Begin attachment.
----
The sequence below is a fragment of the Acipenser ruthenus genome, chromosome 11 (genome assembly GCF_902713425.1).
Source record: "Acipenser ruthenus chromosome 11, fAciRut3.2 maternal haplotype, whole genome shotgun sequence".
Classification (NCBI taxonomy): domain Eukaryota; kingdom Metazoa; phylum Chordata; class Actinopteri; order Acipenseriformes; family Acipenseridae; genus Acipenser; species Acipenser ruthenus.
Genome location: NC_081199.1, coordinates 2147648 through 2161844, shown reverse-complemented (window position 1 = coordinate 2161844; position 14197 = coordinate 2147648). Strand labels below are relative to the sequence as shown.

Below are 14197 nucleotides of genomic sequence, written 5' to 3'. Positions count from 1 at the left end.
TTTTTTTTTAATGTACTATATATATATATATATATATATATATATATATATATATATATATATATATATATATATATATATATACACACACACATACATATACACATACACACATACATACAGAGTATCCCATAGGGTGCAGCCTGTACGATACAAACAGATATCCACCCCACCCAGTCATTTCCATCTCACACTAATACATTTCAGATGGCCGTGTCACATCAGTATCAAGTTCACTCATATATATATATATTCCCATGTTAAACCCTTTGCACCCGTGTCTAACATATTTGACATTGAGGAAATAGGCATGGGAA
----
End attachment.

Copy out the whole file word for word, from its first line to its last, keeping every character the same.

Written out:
The sequence below is a fragment of the Acipenser ruthenus genome, chromosome 11 (genome assembly GCF_902713425.1).
Source record: "Acipenser ruthenus chromosome 11, fAciRut3.2 maternal haplotype, whole genome shotgun sequence".
Classification (NCBI taxonomy): domain Eukaryota; kingdom Metazoa; phylum Chordata; class Actinopteri; order Acipenseriformes; family Acipenseridae; genus Acipenser; species Acipenser ruthenus.
Genome location: NC_081199.1, coordinates 2147648 through 2161844, shown reverse-complemented (window position 1 = coordinate 2161844; position 14197 = coordinate 2147648). Strand labels below are relative to the sequence as shown.

Below are 14197 nucleotides of genomic sequence, written 5' to 3'. Positions count from 1 at the left end.
TTTTTTTTTAATGTACTATATATATATATATATATATATATATATATATATATATATATATATATATATATATATATATATATACACACACACATACATATACACATACACACATACATACAGAGTATCCCATAGGGTGCAGCCTGTACGATACAAACAGATATCCACCCCACCCAGTCATTTCCATCTCACACTAATACATTTCAGATGGCCGTGTCACATCAGTATCAAGTTCACTCATATATATATATATTCCCATGTTAAACCCTTTGCACCCGTGTCTAACATATTTGACATTGAGGAAATAGGCATGGGAA